In January 2015, Ellsworth Kelly gifted to the Blanton the design concept for his most monumental work, a 2,715-square-foot stone building with luminous colored glass windows, a totemic wood sculpture, and fourteen black-and-white stone panels in marble. Titled Austin, honoring the artist’s tradition of naming particular works for the places for which they are destined, the structure is the first and only freestanding building the artist has designed, and will be his most lasting legacy. Envisioned by Kelly as a site for joy and contemplation, Austin will become a cornerstone of the Blanton’s permanent collection and will enrich the lives of visitors from around the world.

Click here to read a message from Blanton Director Simone Wicha about the project and the campaign to construct and care for Austin.

This exhibition is organized by the Blanton Museum of Art.

Generous funding for this exhibition is provided by the Scurlock Foundation Exhibition Endowment, with additional support from Lora Reynolds and Quincy Lee.

On October 31, 2015, the Blanton hosted a roundtable discussion on the life and work of Ellsworth Kelly, featuring notable curators and scholars from across the country. Moderated by Veronica Roberts, Blanton Curator of Modern and Contemporary art, panelists included Gavin Delahunty (Dallas Museum of Art), Carter Foster (Whitney Museum of American Art), Tricia Y. Paik (Indianapolis Museum Of Art), and Richard Shiff (The University of Texas at Austin).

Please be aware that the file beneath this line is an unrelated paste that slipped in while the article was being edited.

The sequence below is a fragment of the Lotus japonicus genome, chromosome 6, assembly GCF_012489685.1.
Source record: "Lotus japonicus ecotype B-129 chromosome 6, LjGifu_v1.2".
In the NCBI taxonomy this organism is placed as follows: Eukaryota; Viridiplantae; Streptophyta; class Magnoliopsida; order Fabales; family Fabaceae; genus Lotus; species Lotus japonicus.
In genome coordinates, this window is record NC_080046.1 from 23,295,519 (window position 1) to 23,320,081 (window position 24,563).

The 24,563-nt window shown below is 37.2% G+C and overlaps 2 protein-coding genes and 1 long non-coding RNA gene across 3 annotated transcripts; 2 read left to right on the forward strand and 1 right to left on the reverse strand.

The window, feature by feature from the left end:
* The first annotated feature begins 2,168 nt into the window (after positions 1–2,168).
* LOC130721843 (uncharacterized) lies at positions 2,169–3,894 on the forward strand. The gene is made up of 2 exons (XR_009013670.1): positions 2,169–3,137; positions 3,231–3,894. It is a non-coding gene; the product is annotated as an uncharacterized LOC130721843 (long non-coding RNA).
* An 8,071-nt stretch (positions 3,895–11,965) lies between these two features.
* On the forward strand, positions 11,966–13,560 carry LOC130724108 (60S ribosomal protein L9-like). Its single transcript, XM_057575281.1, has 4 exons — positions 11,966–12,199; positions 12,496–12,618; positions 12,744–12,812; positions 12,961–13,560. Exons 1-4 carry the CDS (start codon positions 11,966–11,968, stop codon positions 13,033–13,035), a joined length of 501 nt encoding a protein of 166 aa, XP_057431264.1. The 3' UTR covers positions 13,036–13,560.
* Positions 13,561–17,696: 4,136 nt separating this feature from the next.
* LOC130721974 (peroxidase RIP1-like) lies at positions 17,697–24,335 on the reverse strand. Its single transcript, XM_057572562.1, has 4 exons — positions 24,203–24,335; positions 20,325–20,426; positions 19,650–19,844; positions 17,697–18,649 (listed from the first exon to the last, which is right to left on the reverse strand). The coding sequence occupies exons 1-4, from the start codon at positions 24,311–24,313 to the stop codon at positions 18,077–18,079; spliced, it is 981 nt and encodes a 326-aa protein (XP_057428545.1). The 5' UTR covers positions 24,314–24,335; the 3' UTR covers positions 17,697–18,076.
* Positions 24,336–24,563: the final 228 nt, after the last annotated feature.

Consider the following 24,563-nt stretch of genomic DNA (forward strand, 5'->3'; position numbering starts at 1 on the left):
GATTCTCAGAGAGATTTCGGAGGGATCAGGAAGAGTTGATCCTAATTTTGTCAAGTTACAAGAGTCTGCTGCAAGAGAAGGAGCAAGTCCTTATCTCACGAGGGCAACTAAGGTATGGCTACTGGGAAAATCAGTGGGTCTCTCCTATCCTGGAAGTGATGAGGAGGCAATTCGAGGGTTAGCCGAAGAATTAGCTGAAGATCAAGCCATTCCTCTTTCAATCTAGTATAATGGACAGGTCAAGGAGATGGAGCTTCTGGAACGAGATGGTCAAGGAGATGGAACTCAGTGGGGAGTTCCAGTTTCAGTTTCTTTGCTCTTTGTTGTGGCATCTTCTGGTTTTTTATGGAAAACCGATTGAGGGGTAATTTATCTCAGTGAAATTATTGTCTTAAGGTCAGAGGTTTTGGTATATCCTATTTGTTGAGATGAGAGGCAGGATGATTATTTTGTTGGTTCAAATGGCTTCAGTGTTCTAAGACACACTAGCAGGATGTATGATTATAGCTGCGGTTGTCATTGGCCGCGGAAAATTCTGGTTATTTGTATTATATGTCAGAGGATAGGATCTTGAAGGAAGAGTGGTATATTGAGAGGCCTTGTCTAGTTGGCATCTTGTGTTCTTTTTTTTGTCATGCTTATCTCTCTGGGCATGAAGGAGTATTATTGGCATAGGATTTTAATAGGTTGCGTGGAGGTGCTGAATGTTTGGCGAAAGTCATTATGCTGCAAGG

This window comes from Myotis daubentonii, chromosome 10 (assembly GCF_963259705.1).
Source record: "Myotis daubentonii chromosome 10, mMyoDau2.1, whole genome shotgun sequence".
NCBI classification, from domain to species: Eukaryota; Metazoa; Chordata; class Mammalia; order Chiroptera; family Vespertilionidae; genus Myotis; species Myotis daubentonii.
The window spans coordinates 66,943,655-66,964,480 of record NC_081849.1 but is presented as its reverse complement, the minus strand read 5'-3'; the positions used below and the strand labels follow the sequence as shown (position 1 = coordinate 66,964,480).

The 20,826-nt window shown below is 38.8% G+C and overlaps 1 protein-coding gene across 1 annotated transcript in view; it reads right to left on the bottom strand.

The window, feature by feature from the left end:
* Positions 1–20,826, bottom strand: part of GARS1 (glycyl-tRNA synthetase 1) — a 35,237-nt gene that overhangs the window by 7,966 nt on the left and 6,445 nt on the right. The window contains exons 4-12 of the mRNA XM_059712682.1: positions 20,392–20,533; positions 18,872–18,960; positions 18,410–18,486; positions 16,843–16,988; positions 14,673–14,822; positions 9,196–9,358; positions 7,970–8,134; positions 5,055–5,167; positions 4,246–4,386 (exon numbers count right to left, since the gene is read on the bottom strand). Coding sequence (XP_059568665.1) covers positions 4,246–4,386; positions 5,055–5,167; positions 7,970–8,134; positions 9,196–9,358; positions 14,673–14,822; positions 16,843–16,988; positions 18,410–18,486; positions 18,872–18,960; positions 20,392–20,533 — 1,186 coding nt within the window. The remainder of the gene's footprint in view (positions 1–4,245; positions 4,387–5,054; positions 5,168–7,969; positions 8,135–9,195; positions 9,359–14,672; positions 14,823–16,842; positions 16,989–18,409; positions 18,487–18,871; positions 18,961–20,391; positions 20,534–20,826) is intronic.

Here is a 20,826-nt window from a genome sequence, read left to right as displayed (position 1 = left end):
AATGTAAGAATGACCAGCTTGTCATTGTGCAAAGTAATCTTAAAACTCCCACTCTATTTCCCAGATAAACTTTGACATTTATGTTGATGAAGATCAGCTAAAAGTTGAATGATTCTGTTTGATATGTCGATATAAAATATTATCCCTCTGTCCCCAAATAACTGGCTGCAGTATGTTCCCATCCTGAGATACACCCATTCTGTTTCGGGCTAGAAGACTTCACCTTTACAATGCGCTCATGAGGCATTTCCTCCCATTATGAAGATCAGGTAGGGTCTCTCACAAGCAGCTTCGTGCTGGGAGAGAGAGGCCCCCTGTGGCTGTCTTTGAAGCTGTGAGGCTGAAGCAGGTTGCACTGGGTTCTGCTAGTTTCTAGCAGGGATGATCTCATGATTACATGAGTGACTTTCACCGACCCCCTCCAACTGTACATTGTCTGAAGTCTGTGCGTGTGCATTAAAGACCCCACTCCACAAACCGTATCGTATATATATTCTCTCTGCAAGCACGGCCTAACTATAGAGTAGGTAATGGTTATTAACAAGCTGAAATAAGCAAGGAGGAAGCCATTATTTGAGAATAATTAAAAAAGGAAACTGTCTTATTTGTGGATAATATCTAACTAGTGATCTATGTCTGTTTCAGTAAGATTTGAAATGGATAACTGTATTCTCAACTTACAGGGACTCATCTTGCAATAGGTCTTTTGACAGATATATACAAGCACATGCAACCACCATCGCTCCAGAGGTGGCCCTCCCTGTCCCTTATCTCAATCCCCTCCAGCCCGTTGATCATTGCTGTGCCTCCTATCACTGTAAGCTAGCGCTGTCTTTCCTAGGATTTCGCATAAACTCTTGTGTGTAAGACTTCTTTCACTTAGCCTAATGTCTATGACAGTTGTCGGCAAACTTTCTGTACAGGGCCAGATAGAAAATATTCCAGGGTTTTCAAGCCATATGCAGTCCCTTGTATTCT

Thanks to our friends at Art This Week for making the video of this panel available.

 


The New York Times
 broke the news of Ellsworth Kelly’s Austin, quoting the artist: “Go there and rest your eyes, rest your mind,” he said. “Enjoy it.”

Artnet also featured the news in an article, quoting Blanton Director Simone Wicha, who highlighted the importance of the building and its role within the community: “Kelly’s intention was always for it to exist in perpetuity in a public space.”

In an article reflecting on Kelly’s long life and career, the Guardian touched on the project as indicative of the artist’s “appetite for work [remaining] keen.”

The Blanton has also published two press releases about the project: the first announcing the acquisition of the artwork, and the second focusing on the groundbreaking and the Kelly panel that accompanied it.

Gift of the artist, with funding generously provided by Jeanne and Michael Klein, Judy and Charles Tate, the Scurlock Foundation, Suzanne Deal Booth and David G. Booth, and the Longhorn Network. Additional funding provided by The Brown Foundation, Inc. of Houston, Leslie and Jack S. Blanton, Jr., Elizabeth and Peter Wareing, Sally and Tom Dunning, the Lowe Foundation, The Eugene McDermott Foundation, and Stedman West Foundation, with further support provided by Sarah and Ernest Butler, Buena Vista Foundation, The Ronald and Jo Carole Lauder Foundation, Emily Rauh Pulitzer, Janet and Wilson Allen, Judy and David Beck, Kelli and Eddy S. Blanton, Charles Butt, Mrs. Donald G. Fisher, Amanda and Glenn Fuhrman, Glenstone/Emily and Mitch Rales, Stephanie and David Goodman, Agnes Gund, Stacy and Joel Hock, Lora Reynolds and Quincy Lee, Helen and Chuck Schwab, Ellen and Steve Susman, and other donors.

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